As the Minnesota Twins continue to add pitchers that the Rockies might have maybe had interest in at one point or another, the underwhelming list of pitchers who might ride into the Mile High City
to save the rotation help keep the rotation afloat shrinks by the day. Kevin Correia? Gone (to the Twins). Mike Pelfrey? Gone (to the Twins). Vance “the Vanimal” Worley? Gone (to the Twins).
It’s not just me and the fact that I moved back and forth between Colorado and Minnesota the last 8 years. There’s some weird connection happening between these two franchises. I still believe that at one point the Twins had a model the Rockies could have followed to success, and that they tried as recently as last season with the signing of Michael Cuddyer to do things that worked for the Twins. Now both teams are in dire need of starting pitching. The Twins have been hyper-proactive in their efforts to rebuild their rotation; the Rockies have, to this point, sat on their hands and pushed their hopes that “young pitchers will develop.” As of now, it remains to be seen which path will be better.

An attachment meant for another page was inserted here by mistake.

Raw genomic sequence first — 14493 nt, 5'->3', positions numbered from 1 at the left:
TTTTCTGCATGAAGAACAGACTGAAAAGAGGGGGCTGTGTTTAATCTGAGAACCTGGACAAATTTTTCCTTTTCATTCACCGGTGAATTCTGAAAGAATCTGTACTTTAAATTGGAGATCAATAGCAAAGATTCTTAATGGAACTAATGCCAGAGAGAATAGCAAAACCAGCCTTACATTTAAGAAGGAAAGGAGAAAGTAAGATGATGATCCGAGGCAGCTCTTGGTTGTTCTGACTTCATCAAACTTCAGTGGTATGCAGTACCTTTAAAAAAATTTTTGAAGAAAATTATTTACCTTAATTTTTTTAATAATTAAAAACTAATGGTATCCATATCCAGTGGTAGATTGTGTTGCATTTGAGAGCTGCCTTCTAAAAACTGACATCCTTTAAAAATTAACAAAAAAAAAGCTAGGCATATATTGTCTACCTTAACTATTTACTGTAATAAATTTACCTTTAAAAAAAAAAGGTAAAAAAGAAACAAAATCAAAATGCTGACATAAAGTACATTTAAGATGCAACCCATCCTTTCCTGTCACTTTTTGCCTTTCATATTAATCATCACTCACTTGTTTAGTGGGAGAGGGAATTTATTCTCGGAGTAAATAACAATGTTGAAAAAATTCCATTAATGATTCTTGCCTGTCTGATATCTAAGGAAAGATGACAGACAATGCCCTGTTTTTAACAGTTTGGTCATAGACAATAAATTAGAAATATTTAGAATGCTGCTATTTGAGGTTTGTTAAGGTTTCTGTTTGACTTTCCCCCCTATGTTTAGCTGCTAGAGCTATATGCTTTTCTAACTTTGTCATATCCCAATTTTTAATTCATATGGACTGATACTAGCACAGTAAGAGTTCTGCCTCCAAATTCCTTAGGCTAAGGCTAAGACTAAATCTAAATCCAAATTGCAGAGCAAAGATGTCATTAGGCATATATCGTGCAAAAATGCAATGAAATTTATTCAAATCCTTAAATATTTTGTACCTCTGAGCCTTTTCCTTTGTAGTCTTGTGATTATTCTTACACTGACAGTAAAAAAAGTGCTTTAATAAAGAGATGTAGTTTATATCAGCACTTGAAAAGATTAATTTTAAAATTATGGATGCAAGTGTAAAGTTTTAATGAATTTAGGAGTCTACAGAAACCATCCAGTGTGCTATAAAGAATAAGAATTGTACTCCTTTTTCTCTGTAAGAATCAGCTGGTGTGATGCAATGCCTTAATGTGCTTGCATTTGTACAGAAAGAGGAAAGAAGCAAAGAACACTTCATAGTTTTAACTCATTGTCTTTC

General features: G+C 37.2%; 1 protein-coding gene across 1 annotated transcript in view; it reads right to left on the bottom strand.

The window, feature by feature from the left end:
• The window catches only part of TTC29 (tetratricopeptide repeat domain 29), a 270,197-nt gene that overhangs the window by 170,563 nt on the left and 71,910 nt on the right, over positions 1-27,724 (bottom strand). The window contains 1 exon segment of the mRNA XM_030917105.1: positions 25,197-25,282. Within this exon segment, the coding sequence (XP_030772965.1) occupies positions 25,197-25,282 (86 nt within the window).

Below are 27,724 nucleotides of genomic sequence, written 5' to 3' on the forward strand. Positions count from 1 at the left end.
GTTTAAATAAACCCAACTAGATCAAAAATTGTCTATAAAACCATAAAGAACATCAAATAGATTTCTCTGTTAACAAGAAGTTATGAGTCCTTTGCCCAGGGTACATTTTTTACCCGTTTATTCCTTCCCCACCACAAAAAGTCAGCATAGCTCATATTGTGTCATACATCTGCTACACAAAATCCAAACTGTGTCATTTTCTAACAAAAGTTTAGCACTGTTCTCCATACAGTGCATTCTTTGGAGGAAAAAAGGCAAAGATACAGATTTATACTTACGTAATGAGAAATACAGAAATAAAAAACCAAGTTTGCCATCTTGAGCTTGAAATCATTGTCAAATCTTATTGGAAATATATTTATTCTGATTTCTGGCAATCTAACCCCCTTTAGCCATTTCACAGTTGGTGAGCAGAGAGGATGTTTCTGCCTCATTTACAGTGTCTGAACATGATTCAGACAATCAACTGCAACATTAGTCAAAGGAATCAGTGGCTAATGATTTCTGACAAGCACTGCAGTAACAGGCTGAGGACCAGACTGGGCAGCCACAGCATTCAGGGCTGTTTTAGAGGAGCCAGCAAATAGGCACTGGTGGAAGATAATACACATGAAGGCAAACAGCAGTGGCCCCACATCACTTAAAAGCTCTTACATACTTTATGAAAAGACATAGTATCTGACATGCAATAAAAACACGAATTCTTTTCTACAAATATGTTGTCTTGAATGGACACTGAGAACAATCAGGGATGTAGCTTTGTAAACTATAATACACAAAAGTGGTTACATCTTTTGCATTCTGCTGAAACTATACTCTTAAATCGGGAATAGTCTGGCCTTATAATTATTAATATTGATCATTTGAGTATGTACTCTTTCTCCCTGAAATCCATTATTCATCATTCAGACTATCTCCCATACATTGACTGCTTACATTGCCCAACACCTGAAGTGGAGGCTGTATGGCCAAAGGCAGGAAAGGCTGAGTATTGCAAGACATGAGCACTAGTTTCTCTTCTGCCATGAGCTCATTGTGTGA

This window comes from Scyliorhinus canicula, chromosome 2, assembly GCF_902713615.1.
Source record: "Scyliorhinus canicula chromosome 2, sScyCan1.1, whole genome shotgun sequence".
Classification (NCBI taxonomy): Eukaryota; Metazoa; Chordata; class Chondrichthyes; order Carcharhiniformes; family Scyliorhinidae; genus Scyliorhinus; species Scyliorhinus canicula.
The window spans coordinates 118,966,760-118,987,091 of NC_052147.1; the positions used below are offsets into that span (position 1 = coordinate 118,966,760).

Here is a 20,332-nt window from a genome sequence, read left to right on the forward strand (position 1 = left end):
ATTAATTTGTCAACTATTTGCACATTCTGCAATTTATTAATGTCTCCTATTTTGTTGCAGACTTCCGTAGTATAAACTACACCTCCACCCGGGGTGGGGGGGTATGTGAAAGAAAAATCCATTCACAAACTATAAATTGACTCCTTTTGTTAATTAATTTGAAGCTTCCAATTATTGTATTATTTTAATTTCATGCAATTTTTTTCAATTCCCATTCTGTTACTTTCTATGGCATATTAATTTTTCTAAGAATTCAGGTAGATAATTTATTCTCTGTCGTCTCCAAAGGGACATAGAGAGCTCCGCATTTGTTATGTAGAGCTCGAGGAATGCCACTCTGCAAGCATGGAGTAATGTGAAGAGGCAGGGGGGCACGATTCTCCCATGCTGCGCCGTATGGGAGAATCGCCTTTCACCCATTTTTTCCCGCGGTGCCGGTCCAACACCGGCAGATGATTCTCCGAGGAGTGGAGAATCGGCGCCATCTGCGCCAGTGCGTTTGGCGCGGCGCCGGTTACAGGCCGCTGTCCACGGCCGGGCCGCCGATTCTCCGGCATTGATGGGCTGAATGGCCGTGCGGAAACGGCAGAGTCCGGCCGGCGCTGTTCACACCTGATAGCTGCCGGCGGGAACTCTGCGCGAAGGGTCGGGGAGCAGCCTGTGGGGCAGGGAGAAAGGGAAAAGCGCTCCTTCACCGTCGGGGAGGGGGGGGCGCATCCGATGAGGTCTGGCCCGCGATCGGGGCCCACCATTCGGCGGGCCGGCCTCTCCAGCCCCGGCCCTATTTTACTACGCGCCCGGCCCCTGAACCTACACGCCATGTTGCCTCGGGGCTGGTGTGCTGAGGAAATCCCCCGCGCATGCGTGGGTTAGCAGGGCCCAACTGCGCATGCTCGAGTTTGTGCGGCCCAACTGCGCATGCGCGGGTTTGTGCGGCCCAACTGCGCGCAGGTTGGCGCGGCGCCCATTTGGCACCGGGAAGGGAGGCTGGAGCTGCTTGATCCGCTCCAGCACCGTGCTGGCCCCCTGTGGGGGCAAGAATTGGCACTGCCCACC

So now what for the Rockies? The phase where they could have been proactive has passed, but that does not mean they cannot add some help. As of now any starting pitching would seemingly come in the form of a trade. Two names are worth mentioning at this point.
The Detroit Tigers will make Rick Porcello available now that they delivered truckloads of money to Anibal Sanchez. Super beat writer Troy Renck notes that the Rockies have what would perhaps best be described as a passing interest in Porcello. Would he be a good fit? At age 23, he is a kid. He would bring a measure of experience to the other youth on the Rockies staff as he just completed his 4th season in the big leagues. He has won double digit games the last three seasons and he did so in the American League. I like his 53.2% groundball percentage. Put him in the National League West, even with Coors Field, and he is probably a nice upgrade. But he would cost the Rockies in terms of a trade package and in arbitration…therefore, it probably is not realistic.
Regarding pitching. Royals called Rockies about Hochevar, but nothing has materialized. As non-tender Hochevar had more value to Rox
— Troy Renck (@TroyRenck) December 17, 2012
Please note the verbage there: the Royals called the Rockies. The Rockies…who had an almost-historically-bad starting rotation this past season, as they presumably explore every single possible venue for upgrades this offseason, with white erase boards packed with names of possible targets, lists of names strewn about every corner of their office, spreadsheets and databases of options through which to carefully sift…did not call the Royals. The Royals called them. So besides Hochevar’s enigmatic career and frightening tendency to give up the long ball, let’s just stop our pursuit of him at that, eh?
The search continues.